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A town recovering from a massacre

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A town recovering from a massacre

By James Clarke

BBC News




The afternoon of Wednesday, 19 August, 1987 was one which would change the small town of Hungerford forever.


Michael Ryan, a 27-year-old unemployed labourer who was one of the town's 5,000 residents, went on the rampage through its streets killing 16 people, including his own mother, before shooting himself in the head.


His motive for the killings was never established and the massacre left Hungerford as a quiet town trying to come to terms with an event which had made it known around the world.


Ron Tarry, who had become mayor of Hungerford a few months earlier and still lives in the Berkshire town, told BBC News: "The first thing was absolute shock and disbelief, we couldn't believe it had happened and that it had happened here.


"Then it sank in and we realised it was one of our own townsmen."


Gradually we came to terms with it but for some people things were not the same again and never will be

Ron Tarry, mayor in 1987


Ryan was dressed in combat gear and armed with a Kalashnikov assault rifle, another automatic rifle, a Beretta pistol and at least one hand grenade.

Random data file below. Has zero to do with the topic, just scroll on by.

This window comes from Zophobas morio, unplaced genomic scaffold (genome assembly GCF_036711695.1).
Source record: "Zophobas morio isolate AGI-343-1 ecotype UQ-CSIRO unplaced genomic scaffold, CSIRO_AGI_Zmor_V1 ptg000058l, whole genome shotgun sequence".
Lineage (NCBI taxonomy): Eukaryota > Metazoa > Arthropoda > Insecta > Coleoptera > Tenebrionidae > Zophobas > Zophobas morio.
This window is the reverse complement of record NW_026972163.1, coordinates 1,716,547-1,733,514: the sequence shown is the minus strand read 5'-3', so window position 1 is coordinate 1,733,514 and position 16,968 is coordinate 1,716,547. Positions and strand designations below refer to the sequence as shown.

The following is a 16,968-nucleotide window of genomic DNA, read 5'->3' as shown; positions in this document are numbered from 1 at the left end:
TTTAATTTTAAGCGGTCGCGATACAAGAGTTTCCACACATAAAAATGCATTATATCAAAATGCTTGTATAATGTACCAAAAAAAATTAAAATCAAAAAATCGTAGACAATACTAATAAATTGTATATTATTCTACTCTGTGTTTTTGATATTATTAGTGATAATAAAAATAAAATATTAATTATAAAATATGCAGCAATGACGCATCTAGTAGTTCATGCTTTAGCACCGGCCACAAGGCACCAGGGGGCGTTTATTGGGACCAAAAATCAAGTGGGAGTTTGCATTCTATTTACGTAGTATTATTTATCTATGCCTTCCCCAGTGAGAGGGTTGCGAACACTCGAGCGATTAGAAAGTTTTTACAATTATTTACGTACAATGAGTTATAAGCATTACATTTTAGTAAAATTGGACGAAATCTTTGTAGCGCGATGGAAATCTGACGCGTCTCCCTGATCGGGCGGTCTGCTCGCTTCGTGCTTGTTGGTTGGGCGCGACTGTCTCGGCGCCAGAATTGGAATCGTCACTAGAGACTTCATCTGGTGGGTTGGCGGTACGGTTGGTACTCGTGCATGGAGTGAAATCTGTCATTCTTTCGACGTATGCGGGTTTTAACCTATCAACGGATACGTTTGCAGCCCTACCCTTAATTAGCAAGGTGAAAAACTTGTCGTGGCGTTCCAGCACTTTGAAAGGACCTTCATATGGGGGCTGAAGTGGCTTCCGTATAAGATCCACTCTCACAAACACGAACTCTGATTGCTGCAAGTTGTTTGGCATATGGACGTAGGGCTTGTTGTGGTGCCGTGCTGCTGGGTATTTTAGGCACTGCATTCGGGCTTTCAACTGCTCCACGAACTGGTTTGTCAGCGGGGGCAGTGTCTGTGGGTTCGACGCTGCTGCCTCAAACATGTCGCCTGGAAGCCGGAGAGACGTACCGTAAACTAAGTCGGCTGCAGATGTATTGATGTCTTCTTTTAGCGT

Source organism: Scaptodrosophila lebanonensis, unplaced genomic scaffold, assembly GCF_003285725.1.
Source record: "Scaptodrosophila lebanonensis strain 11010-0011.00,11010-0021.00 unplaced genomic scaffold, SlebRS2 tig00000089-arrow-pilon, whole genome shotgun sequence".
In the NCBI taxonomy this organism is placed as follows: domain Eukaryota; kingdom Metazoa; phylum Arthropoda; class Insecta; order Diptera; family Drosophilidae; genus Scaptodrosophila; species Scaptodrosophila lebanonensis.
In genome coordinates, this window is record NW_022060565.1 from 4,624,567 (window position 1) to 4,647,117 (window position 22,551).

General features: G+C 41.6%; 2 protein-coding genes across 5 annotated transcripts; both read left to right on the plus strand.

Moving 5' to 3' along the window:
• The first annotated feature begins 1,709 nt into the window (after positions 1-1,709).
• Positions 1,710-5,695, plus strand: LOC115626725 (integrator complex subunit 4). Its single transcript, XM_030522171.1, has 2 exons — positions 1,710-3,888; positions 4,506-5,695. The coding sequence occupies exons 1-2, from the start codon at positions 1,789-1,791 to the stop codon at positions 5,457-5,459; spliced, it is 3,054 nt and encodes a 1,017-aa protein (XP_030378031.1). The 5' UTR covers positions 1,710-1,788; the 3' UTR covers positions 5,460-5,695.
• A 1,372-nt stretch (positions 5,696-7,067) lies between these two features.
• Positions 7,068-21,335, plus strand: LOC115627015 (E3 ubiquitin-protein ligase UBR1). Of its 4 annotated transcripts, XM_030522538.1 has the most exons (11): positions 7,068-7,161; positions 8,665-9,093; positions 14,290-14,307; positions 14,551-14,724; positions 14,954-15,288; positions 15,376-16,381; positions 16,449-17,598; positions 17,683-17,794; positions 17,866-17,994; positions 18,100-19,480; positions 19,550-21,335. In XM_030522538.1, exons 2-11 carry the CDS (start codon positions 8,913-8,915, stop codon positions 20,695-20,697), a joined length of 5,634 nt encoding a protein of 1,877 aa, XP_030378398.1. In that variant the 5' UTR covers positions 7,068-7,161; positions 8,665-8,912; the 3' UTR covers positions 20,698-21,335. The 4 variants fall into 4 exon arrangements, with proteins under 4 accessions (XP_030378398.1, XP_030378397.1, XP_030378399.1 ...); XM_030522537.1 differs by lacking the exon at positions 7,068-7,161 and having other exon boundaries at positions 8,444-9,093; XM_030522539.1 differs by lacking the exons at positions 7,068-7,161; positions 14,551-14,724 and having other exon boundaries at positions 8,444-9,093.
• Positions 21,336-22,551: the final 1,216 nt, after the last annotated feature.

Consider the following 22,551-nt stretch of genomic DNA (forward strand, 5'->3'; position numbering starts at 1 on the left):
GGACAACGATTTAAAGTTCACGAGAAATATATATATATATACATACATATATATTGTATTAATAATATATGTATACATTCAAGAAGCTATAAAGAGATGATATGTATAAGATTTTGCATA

His first victim was a woman he shot dead while she was having a picnic with her children at about 1230 BST in Savernake Forest - about 10 miles (16km) from Hungerford.


Shortly before 1300 BST firefighters were called to a house fire in Hungerford, where they found the body of Ryan's mother, Dorothy, in the home she had shared with her son. He had shot her dead.


Soon afterwards he moved into the town's main shopping area and began firing indiscriminately at people without warning, killing his neighbours, motorists driving through the town and a police officer who tried to tackle him.




Ryan eventually barricaded himself inside John O'Gaunt School, the school he had gone to as a boy.


After negotiations with a police officer who attempted to persuade him to come out of the school building, Ryan shot himself in the head, bringing the massacre to an end.


He was the 17th person to die and 15 others had been injured.


Mr Tarry said: "The general feeling was shock and disbelief and then a willingness to help the community.


"I suppose it was some weeks, some months, before the town returned to normal.


"We couldn't get rid of the press, the media and television crews for weeks and there was a memorial service held in the street in October. Most people in Hungerford attended that.


It was very difficult, but I was no different to anybody else, everybody lost someone or knew somebody involved

Peter Harries, present mayor of Hungerford


"But gradually we came to terms with it but for some people things were not the same again and never will be.


"It's very difficult to know how people are coping. They may have said they were OK, but you never really knew how they were, people put on a brave face."